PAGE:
Giorgio Silva de Santana, Etyene Castro Dip3, F├â┬â├ć┬ĺ├â┬é├é┬íbio Aguiar-Alves
Inserting a contamitaned vascular catheter during the surgical procedure is a factor that might promote biofilm formation on the catheter, possibly leading to bacteremia. The use of experimental models to evaluate organic changes allows a better understanding of infectious processes of multiple organs. The aim of this study was to investigate the influence of methicillin resistance based on bacterial genetic differences in induced infection and subcutaneous catheter colonization, when comparing MRSA and MSSA infections outcomes. Subcutaneous infections with MRSA and MSSA bacterial suspension were performed in 15 Wistar rats divided into three groups as following: saline solution control group, MRSA and MSSA suspension at a 1 x 105 CFU/mL for infection. Subcutaneous polyestilene catheters were surgically inserted into the skin of the animals before the infection. After 72 hours, subcutaneous implants, heart, spleen and kidneys were harvested and evaluated. The animals presented a typical auto resolutive case of bacteremia. The catheters and organs presented the same S. aureus isolate genotype as inoculated with evident biofilm formation. Our results showed both MRSA and MSSA bacteremia can compromise multiple organs within 72 hours of infection.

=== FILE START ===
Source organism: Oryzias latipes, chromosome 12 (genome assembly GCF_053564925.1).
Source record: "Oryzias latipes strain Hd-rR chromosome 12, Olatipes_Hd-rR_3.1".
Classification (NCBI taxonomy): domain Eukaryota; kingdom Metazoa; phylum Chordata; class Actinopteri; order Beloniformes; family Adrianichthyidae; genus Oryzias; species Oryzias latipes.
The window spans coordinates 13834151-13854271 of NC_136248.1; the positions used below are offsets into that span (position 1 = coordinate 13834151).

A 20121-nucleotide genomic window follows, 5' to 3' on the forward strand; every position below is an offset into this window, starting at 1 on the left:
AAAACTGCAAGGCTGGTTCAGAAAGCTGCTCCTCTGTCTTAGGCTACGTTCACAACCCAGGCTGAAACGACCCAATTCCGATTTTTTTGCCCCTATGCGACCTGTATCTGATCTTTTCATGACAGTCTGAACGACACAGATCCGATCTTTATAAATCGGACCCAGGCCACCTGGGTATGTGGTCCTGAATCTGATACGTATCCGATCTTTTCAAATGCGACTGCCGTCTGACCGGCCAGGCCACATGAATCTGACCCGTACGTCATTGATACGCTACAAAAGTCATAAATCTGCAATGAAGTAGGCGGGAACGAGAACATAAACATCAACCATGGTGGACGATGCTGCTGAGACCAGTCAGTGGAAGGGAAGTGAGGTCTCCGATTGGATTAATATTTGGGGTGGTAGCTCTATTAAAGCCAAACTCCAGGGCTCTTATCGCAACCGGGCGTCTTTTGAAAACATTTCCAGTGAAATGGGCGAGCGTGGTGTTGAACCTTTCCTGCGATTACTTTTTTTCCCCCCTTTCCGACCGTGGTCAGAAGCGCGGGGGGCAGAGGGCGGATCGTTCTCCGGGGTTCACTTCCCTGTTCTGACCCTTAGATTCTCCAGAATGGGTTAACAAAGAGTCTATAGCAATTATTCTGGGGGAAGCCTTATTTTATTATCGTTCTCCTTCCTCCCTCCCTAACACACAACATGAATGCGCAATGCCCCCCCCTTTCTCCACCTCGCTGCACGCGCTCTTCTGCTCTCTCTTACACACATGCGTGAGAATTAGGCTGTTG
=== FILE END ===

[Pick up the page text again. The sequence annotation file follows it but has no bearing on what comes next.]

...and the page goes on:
Share this article